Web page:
Towards the end of January 1991, a coalition of rebel forces, the Ethiopian People's Revolutionary Democratic Front (EPRDF), launched Operation Tewodros, which led to their capture of Gondar, the ancient capital city, Bahar Dar and Dessie. Meanwhile, the Eritrean People's Liberation Front had gained control of all of Eritrea except for Asmara and Assab in the south. The Soviet Union, mired in its internal turmoil, could no longer prop up the Derg; it was clear that the end of the Derg was now a question of when, not if. In the words of the former US diplomat Paul B. Henze, "As his doom became imminent, Mengistu alternated between vowing resistance to the end and hinting that he might follow Emperor Tewodros's example and commit suicide." His actions were frantic: he convened the Shengo, the Ethiopian Parliament, for an emergency session and reorganized his cabinet, but as Henze concludes, "these shifts came too late to be effective." On 21 May, claiming that he was going to inspect troops at a base in southern Ethiopia, Mengistu slipped out of the country to Kenya, then flew with his immediate family to Zimbabwe, where he was granted asylum and as of 2010[update] still resides. Upon entering Addis Ababa, the EPRDF immediately disbanded the WPE and arrested almost all of the prominent Derg officials shortly after.
In December 2006, 73 officials of the Derg were found guilty of genocide. 34 people were in court, 14 others had died during the lengthy process, and 25, including Mengistu, were tried in absentia. The trial ended 26 May 2008, and many of the officials were sentenced to death. In December, 2010, the Ethiopian government has commuted the death sentence of 23 Derg officials. On October 4th, 2011, 16 of former Derg officials were freed, after twenty years of incarceration. The Ethiopian government paroled almost all of those Derg officials that have been jailed for 20 years.
PMAC Standing Committee (January 1985)
Chairman Mengistu Haile Mariam Secretary-General Lt.-Col. Fikre Selassie Wogderess Deputy Secretary-General Fisseha Desta Military Affairs Lt.-Gen. Tesfaye Gebre Kidan Security Teka Tulu Development and Planning Addis Tedla Party Organization Legesse Asfaw Administrative and Legal Affairs Wubshet Dessie Other members Genesse Wolde-Kidan
- ^ David A. Korn, Ethiopia, the United States and the Soviet Union, Routledge, 1986, page 179
- ^ de Waal 1991.
- ^ Marina and David Ottaway, Ethiopia: Empire in Revolution (New York: Africana, 1978), p. 52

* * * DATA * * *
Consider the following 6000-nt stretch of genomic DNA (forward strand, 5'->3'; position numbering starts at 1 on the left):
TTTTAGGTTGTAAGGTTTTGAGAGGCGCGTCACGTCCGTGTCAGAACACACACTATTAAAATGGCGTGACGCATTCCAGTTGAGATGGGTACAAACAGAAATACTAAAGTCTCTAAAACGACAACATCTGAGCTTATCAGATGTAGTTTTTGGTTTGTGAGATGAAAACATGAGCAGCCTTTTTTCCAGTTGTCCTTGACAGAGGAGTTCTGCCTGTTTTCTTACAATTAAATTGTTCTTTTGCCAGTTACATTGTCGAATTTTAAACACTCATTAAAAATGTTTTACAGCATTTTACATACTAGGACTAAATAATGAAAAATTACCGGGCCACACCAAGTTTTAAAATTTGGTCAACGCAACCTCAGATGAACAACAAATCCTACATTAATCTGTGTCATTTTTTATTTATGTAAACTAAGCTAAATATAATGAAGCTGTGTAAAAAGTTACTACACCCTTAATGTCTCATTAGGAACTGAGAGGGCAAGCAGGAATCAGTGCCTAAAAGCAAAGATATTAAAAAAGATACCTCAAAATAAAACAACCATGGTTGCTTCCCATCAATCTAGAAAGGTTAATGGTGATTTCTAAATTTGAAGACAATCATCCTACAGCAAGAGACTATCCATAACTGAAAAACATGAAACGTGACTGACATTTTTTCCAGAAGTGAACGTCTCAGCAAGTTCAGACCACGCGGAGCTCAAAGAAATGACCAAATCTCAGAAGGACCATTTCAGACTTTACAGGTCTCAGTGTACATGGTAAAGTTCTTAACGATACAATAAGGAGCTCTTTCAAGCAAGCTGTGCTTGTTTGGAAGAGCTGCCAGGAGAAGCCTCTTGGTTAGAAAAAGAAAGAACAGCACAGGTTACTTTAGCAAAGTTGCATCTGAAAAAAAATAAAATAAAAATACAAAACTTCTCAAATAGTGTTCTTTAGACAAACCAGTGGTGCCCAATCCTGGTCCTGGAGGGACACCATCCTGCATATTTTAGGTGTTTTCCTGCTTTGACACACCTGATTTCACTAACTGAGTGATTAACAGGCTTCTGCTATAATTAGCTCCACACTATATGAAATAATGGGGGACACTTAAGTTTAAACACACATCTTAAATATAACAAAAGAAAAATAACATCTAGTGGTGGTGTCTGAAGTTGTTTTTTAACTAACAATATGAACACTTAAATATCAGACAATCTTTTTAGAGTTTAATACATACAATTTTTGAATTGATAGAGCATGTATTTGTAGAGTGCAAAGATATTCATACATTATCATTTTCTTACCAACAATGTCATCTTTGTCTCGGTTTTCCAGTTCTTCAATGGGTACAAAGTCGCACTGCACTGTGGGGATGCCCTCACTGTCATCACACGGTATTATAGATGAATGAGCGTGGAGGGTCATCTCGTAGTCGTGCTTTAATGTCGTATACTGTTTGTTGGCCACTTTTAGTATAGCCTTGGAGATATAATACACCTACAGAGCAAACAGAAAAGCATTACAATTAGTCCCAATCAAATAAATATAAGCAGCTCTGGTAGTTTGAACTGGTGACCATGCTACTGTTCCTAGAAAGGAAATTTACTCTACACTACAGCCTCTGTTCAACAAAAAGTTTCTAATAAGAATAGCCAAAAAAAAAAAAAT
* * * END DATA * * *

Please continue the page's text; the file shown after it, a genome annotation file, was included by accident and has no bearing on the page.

- ^ a b Bahru Zewde, 2000, p. 234
- ^ See, for example, Richard Pankhurst, The Ethiopians: A History (Oxford: Blackwell, 2001), p. 269.
- ^ Aregawi Berhe, A Political History of the Tigray People's Liberation Front (Los Angeles: Tsehai, 2009), p. 127 and note. The sources he cites are both in Amharic: Zenebe Feleke, Neber (E.C. 1996), and Genet Ayele Anbesie, YeLetena Colonel Mengistu Hailemariam Tizitawoch (E.C. 1994)
- ^ Wrong, Micheale (2005). I didn't do it for you. Harper Collins. p. 244. ISBN 006078092-4.
- ^ Bahru Zewde 2001, 237f.
- ^ See, for example, Paul Henze, 2000, p. 332n
- ^ de Waal 1991, iv.
- ^ Ottaway 1978, 67.
- ^ Ottaway 1978, 71.
- ^ Bahru Zewde 2001, 262f.
- ^ de Waal 1991, 4.
- ^ David Rieff (24 June 2005). "Cruel to be kind?". The Guardian. http://arts.guardian.co.uk/live8/story/0,16066,1513359,00.html. Retrieved 9 October 2011.
- ^ BBC Complaints (17 November 2010). "ECU Ruling: Claims that aid intended for famine relief in Ethiopia had been diverted to buy arms". BBC. http://www.bbc.co.uk/complaints/content/ecu/ecu_bandaidmoneydonatedethiopia. Retrieved 9 October 2011. "Following a complaint . . . the BBC has investigated these statements and concluded that there was no evidence for them . . . The BBC wishes to apologise unreservedly" .
- ^ Edmond J. Keller. "The 1987 Constitution". Ethiopia: A country study (Thomas P. Ofcansky and LaVerle Berry, ed.). Library of Congress Federal Research Division (1991). This article incorporates text from this source, which is in the public domain.
- ^ Henze 2000, 322.
- ^ Henze 2000, 327f.
- ^ Mengistu is handed life sentence BBC News, 11 January 2007
- Bahru Zewde. 2001. A History of Modern Ethiopia (second edition). London: James Currey.
- Henze, Paul. 2000. Layers of Time: A History of Ethiopia. New York: Palgrave. ISBN 0-312-22719-1)
- Ottway, Marina & David. 1978. Ethiopia: Empire in Revolution. New York: Africana
- de Waal, Alex (1991). Evil Days: Thirty Years of War and Famine in Ethiopia. New York & London: Human Rights Watch. http://books.google.co.uk/books?id=RcVFXUwraxsC.
- de Waal, Alex (2002) . Famine Crimes: Politics & the Disaster Relief Industry in Africa. Oxford: James Currey. ISBN 0-85255-810-4. http://books.google.co.uk/books?id=IwZ1Xb-w45oC.